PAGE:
Headquartered in Grand Rapids, Michigan, Meijer Inc. is family owned and operated. Although it is family owned, Meijer is one of the largest privately held retail companies in the nation. Fortune magazine recently estimated its volume at more than $12 billion – which would mean approximately a $60 million annual volume per store. The company currently operates stores in Michigan, Ohio, Illinois, Kentucky and Indiana – in 130 different cities and towns. In larger metro areas, it operates multiple stores. Today, Meijer stores range in size from 110,000 square feet to 250,000 square feet and carry over 150,000 different items. In addition to national brands, Meijer has developed as many as 200,000 private label products including fashion, hardgoods and grocery items. The company operates four distribution centres of its own, but is also supplied by some wholesalers, in addition to buying direct from manufacturers. Operating such large stores means it must be located in or near heavily populated areas. It picks out prime suburban locations, easily accessible by highways, so its customer draw is from a range of ten to fifteen miles. And due to its extensive food departments, it can locate in mid-size cities, not just major metro areas. As Wal*Mart increases its own count of supercentres by the hundreds each year, and becomes an increasingly strong competitor to Meijer in the Midwest, Meijer is taking aggressive steps to compete. It is currently remodelling its stores, and the transformation is most impressive. The refurbishment provides a distinct difference from Wal*Mart and Super Kmarts, and makes it competitive, or even superior, to the upgraded look of Super Targets.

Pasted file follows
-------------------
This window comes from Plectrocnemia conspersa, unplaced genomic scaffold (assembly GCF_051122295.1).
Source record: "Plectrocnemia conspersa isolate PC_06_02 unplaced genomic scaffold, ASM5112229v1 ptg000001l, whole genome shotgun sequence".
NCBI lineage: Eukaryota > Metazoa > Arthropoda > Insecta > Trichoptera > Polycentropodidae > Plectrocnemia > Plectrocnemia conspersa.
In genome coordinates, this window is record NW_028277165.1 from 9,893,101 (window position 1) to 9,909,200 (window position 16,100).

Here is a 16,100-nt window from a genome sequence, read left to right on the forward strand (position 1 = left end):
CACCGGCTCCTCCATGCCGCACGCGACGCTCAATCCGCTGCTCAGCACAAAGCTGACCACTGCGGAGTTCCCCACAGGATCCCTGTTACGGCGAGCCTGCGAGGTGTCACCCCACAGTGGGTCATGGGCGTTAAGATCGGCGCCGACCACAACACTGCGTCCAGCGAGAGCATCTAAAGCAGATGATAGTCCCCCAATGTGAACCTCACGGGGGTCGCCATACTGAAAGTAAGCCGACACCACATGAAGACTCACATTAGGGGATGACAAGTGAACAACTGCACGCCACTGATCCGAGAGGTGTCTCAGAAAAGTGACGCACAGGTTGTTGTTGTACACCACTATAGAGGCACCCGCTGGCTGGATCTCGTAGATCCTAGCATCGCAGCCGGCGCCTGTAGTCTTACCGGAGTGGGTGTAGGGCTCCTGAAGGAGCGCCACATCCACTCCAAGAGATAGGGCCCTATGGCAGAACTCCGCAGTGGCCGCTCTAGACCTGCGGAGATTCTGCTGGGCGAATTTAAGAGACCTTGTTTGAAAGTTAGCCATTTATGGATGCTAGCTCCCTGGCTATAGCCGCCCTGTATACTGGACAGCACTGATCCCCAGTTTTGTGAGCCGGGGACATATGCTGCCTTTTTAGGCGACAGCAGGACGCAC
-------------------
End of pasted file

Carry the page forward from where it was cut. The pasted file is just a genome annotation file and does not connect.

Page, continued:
The high gondolas have been lowered, which creates the impression of wider aisles. An improved inventory control system enables the stores to reduce inventory (permitting lower fixtures) while still meeting consumer needs. Stores have been repainted with more white walls, and soft blues and other pastels, as accent colors. In the apparel departments, especially, in the “new look” stores, these giant stores look more like department stores than mass merchants. Additionally, signage is less garish and cluttered, which further improves the stylish look of the remodelling. It clearly establishes a “difference” between these huge stores and those of its three major national competitors.
Vertical signs identify categories in the hardware, tools, plumbing, and electrical departments of Meijer stores
Readers interested in learning more about this successful retailer, which is able to compete with America’s largest chains, can learn more about the store, its management philosophy, its products, and marketing by going to: www.meijer.com
In addition to providing quality products at a low price, Meijer plays an active role within the community. With more than 450 employees per store, Meijer works very hard to promote community activities and to assist non-profit organizations through corporate and store donations. Meijer has created strong relationships and volunteer programs to join forces with such organizations as Habitat for Humanity, Junior Achievement, American Red Cross, Children’s Miracle Network, March of Dimes, and the American Cancer Society. Being active in the communities it serves, is all about being a good neighbour.
Bob Vereen, Hardware Journal’s US Correspondent.